by Bennett Muraskin
THE MENORAH JOURNAL, founded in 1915, was the leading English-language Jewish intellectual and literary journal of its era. Unfortunately, it was never fully appreciated by the secular Jewish movement of its day, and its impact on Jewish intellectual life continues to be neglected by the American Jewish community as a whole.
The Journal had its roots in the Menorah Society, founded by sixteen Jewish students at Harvard University in 1906. Inspired by the humanist philosophers William James and George Santayana, and repelled by anti-Semitic prejudice, these students banded together to explore humanistic values within Judaism and promote the growth of a secular Jewish culture in English.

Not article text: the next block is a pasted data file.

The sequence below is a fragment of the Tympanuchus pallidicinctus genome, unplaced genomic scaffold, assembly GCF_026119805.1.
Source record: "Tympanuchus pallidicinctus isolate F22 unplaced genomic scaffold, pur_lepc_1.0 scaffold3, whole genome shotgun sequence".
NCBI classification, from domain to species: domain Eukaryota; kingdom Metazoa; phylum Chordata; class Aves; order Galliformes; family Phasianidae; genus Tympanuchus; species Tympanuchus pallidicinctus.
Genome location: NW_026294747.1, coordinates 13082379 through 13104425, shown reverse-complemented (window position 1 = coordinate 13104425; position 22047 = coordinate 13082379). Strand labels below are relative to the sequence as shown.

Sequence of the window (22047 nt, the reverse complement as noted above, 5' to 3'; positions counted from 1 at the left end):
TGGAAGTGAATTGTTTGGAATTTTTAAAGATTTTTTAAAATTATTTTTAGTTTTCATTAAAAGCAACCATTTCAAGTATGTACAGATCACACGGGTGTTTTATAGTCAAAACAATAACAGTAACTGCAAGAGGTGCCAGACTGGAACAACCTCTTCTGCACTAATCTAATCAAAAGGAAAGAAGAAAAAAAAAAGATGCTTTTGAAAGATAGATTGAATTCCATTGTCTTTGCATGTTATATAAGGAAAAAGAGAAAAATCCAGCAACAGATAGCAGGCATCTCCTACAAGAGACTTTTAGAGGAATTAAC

Interest at other campuses led to the formation of the Intercollegiate Menorah Association in 1913, the first Jewish student organization of its kind. At its peak during the 1920s, the Menorah Association had members at eighty colleges and universities in the U.S. and Canada.
In its very first issue, the Journal announced its dedication to “the fostering of the Jewish ‘humanities’ as a spur to human service.” The leading figures behind the publication were Henry Hurwitz (1886-1961), who served as editor for most of the Journal‘s existence; Harry Wolfson (1887-1974), a historian and philosopher who wrote studies of Spinoza and Philo; and Horace Kallen (1882-1972), best known for his advocacy of “cultural pluralism” in opposition to the “melting pot.”
The Menorah Journal appealed primarily to young, college-educated, second-generation Jews who wanted to establish a Jewish cultural identity in the English language while participating fully in American intellectual life. Its contributors were a virtual Who’s Who of American Jewish writers, poets and scholars, with a smattering of Europeans, and reflected a kaleidoscope of opinions and interests. In its very first year, Louis Brandeis wrote an appreciation of his Jewish heritage in “Our Richest Inheritance.”